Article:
Within the industry, interest in ESD measures such as Green Star, eco equivalency and beyond continues to grow as architects and engineers compete for evermore creative ways of combining contemporary architecture with sustainable technologies. One such technology which finds itself at the forefront is Life Cycle Assessment (LCA), the key focus of a recent discussion paper released by the Green Building Council Australia.
Although carbon accounting has been around for a while, the results are often less accurate, as they are based on input/output data which doesn’t take into account the performance or relative costs of individual buildings. The more advanced and comprehensive LCA technologies coming onto the market have taken carbon accounting much further and are now pushing the envelope for greater transparency in an industry which has so far been shielded from such scrutiny.
In a recent study published by The International Journal of Climate Change on ‘Measuring Carbon for Urban Development Planning’, a team of PhD students and lecturers at Curtin and Murdoch Universities in WA examined 34 global tools and established two Australian innovations as clear leaders in the field.
Led by long time sustainability expert and lecturer Peter Newman, the researchers found that one of the two Aussie front runners eTool LCA offered exciting capabilities to measure infrastructure, development and remote community housing and were internationally the most well equipped options to help designers and planners get to grips with the carbon impacts of urban development. Using tools such as eTool LCA in mainstream building design will no doubt help to reduce the built environment’s global emissions to well below their current 35% and offer consistent, replicable data to promote low carbon design as the norm.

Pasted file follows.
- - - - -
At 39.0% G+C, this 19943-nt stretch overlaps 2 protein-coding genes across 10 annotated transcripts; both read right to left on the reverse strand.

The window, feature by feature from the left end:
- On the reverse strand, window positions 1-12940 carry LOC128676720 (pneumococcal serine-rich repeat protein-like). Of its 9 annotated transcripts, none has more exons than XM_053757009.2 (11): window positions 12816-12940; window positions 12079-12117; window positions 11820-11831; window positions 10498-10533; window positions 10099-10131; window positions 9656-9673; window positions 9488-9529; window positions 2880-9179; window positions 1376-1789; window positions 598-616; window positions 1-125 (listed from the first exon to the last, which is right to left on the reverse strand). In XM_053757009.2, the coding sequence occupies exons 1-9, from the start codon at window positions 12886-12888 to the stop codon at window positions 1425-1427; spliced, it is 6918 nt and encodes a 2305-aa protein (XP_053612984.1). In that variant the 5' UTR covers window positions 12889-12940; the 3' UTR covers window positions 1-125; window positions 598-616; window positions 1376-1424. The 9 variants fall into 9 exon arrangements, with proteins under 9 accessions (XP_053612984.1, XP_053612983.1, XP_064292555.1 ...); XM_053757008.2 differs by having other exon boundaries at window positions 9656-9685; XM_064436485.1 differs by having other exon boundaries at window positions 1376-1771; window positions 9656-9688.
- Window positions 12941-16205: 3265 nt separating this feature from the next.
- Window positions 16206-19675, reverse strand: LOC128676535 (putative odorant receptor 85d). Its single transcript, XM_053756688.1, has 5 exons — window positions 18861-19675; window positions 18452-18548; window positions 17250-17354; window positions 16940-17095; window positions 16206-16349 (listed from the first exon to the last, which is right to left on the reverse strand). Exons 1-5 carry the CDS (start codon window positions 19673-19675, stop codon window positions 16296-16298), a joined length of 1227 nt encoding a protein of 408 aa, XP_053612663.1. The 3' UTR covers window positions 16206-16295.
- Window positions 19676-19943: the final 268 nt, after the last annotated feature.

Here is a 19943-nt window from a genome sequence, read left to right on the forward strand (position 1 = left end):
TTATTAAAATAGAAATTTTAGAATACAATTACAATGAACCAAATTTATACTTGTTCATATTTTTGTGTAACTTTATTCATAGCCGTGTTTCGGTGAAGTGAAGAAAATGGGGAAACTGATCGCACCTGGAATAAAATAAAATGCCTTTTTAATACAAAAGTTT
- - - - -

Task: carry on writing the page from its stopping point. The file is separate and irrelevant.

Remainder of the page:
The study concluded that rather than relying on guesswork and generalisations of true sustainability, these tools offer project specific information and hard data that can enable huge reductions in CO2 emissions and really develop the way we design and build.
Alex Bruce, one of the founding engineers of eTool believes that LCA will revolutionise green building, saying, “many ‘green building’ schemes are prescriptive, relying on less qualitative data and focusing too closely on specific building elements. LCA broadens boundaries instead by taking a whole of building approach and providing a quantitative and performance based method to inform design. By quantifying and comparing various design options we can improve the way we build and genuinely lower our environmental impact.”
With an estimated two in three people predicted to be living in urban environments by 2040, many in the industry are already looking for innovative technologies such as LCA to start the adaption process for a sustainable future. As the best tools on the world market are based right here in Australia, we are certainly well equipped to outshine and outperform in the most sustainable way possible.
For more information visit www.etool.net.au